Tilgul is an Indian sweet made from sesame (til) seeds and jaggery (gul). It is popularly shared during Makar Sankranti, a festival that celebrates the commencement of the harvest period. On this day, Maharashtrians greet each other with a tilgul and the phrase, ‘Tilgul ghya ani god god bola’. Literally translated, it means take this sweet (tilgul) and say sweet things. Metaphorically, it means leave all your grudges in the past and start anew.
The significance of the phrase traces back to the millennia-old practice of Ayurveda. Ayurvedic texts like the Charaka Samhita emphasises on the mouth, where most diseases of the body and mind originate. Eating unhealthy food and constantly talking negative can make you more vulnerable and susceptible to these diseases.
As is the case with most Indian traditions, the custom of eating tilgul has a logical reason behind its inception too.
Makar Sankranti falls at a time when winter is at its peak. Together, sesame seeds and jaggery provide enough calories to keep the body warm. Additionally, jaggery is a rich source of iron, magnesium and zinc. It purifies blood, increases haemoglobin, relieves joint pain, protects the body against harmful diseases and aids digestion.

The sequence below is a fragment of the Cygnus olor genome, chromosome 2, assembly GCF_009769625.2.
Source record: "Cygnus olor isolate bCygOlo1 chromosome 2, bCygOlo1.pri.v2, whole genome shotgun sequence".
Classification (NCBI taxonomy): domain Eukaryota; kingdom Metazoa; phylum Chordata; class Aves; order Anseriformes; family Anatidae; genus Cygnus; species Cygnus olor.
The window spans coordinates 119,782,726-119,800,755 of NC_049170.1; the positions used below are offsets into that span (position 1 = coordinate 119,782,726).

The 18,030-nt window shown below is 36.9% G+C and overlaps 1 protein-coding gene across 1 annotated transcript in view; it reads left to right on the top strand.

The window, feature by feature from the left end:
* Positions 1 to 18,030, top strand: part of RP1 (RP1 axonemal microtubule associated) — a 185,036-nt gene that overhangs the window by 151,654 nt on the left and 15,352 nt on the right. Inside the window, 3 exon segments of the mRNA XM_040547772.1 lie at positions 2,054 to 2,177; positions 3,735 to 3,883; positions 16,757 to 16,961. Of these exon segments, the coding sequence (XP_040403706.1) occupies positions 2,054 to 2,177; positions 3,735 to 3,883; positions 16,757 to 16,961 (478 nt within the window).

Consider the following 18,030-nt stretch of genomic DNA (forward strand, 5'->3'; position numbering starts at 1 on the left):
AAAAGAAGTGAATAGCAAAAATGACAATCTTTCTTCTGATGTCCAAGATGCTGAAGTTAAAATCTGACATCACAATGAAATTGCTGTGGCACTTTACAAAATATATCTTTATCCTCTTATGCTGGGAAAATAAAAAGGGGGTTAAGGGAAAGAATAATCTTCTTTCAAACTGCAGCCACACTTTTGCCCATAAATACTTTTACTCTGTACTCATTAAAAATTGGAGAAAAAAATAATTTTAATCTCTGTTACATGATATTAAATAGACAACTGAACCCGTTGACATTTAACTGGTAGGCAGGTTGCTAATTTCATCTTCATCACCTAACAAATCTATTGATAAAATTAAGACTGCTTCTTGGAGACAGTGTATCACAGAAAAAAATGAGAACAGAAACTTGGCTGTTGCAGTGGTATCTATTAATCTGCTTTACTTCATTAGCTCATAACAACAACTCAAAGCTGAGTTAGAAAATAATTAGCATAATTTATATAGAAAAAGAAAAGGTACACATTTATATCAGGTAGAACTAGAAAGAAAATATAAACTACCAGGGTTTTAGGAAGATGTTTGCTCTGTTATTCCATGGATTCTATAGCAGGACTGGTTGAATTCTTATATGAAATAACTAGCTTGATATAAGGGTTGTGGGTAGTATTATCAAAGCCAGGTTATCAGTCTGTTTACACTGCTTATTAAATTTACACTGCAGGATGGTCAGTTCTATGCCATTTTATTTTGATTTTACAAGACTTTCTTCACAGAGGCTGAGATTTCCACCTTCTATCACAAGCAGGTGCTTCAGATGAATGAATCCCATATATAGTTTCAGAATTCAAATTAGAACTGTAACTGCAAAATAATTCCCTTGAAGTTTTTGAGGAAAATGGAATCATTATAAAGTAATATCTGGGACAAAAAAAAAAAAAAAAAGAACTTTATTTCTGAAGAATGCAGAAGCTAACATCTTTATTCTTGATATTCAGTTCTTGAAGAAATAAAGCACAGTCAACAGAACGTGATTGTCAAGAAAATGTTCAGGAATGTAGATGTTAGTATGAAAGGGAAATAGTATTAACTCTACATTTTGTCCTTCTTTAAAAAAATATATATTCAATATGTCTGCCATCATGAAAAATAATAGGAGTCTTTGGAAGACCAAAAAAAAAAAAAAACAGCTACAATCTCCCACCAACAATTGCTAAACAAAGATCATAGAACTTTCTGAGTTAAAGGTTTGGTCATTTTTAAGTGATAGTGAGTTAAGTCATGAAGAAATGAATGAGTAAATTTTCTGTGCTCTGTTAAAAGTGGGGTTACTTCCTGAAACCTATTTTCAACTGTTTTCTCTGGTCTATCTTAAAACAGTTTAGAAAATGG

Sesame seeds are rich in fibre, calcium and vitamin B complex. Eating sesame seeds or sesame oil lowers cholesterol, aids digestion, strengthens bones, lowers blood pressure, prevents free-radical damage, strengthens the immune system, soothes joint pain, improves thyroid function and can remedy the hormonal imbalance. So effective is the concoction that Sushruta, the father of Indian surgery and medicine, used it as an antiseptic to treat his patients.
Different Names Across Different States
Across India, tilgul is prepared and shared during the same time under different names. For example, in Rajasthan, the sweet is called gajak; in Uttar Pradesh, it’s tillava; and in Karnataka, it is called ellu-bella.